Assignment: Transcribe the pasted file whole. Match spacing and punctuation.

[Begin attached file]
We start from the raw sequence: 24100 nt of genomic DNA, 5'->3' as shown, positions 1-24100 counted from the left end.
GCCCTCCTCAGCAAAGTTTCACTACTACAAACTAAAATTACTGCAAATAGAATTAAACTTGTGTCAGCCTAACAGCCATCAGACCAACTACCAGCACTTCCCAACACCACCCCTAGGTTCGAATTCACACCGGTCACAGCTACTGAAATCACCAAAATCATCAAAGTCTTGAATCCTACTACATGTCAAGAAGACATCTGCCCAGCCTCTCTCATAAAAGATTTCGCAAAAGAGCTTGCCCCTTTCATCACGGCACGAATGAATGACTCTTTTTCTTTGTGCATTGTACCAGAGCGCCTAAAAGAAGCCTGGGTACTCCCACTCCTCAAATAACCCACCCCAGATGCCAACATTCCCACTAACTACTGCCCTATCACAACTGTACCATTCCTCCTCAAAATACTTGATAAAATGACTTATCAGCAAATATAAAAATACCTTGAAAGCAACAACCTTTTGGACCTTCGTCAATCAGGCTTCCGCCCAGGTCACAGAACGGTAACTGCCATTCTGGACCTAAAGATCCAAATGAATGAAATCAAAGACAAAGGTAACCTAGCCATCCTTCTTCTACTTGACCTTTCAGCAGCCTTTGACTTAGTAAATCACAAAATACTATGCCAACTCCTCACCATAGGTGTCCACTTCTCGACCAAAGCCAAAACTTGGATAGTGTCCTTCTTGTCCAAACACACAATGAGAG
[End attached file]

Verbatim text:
We start from the raw sequence: 24100 nt of genomic DNA, 5'->3' as shown, positions 1-24100 counted from the left end.
GCCCTCCTCAGCAAAGTTTCACTACTACAAACTAAAATTACTGCAAATAGAATTAAACTTGTGTCAGCCTAACAGCCATCAGACCAACTACCAGCACTTCCCAACACCACCCCTAGGTTCGAATTCACACCGGTCACAGCTACTGAAATCACCAAAATCATCAAAGTCTTGAATCCTACTACATGTCAAGAAGACATCTGCCCAGCCTCTCTCATAAAAGATTTCGCAAAAGAGCTTGCCCCTTTCATCACGGCACGAATGAATGACTCTTTTTCTTTGTGCATTGTACCAGAGCGCCTAAAAGAAGCCTGGGTACTCCCACTCCTCAAATAACCCACCCCAGATGCCAACATTCCCACTAACTACTGCCCTATCACAACTGTACCATTCCTCCTCAAAATACTTGATAAAATGACTTATCAGCAAATATAAAAATACCTTGAAAGCAACAACCTTTTGGACCTTCGTCAATCAGGCTTCCGCCCAGGTCACAGAACGGTAACTGCCATTCTGGACCTAAAGATCCAAATGAATGAAATCAAAGACAAAGGTAACCTAGCCATCCTTCTTCTACTTGACCTTTCAGCAGCCTTTGACTTAGTAAATCACAAAATACTATGCCAACTCCTCACCATAGGTGTCCACTTCTCGACCAAAGCCAAAACTTGGATAGTGTCCTTCTTGTCCAAACACACAATGAGAG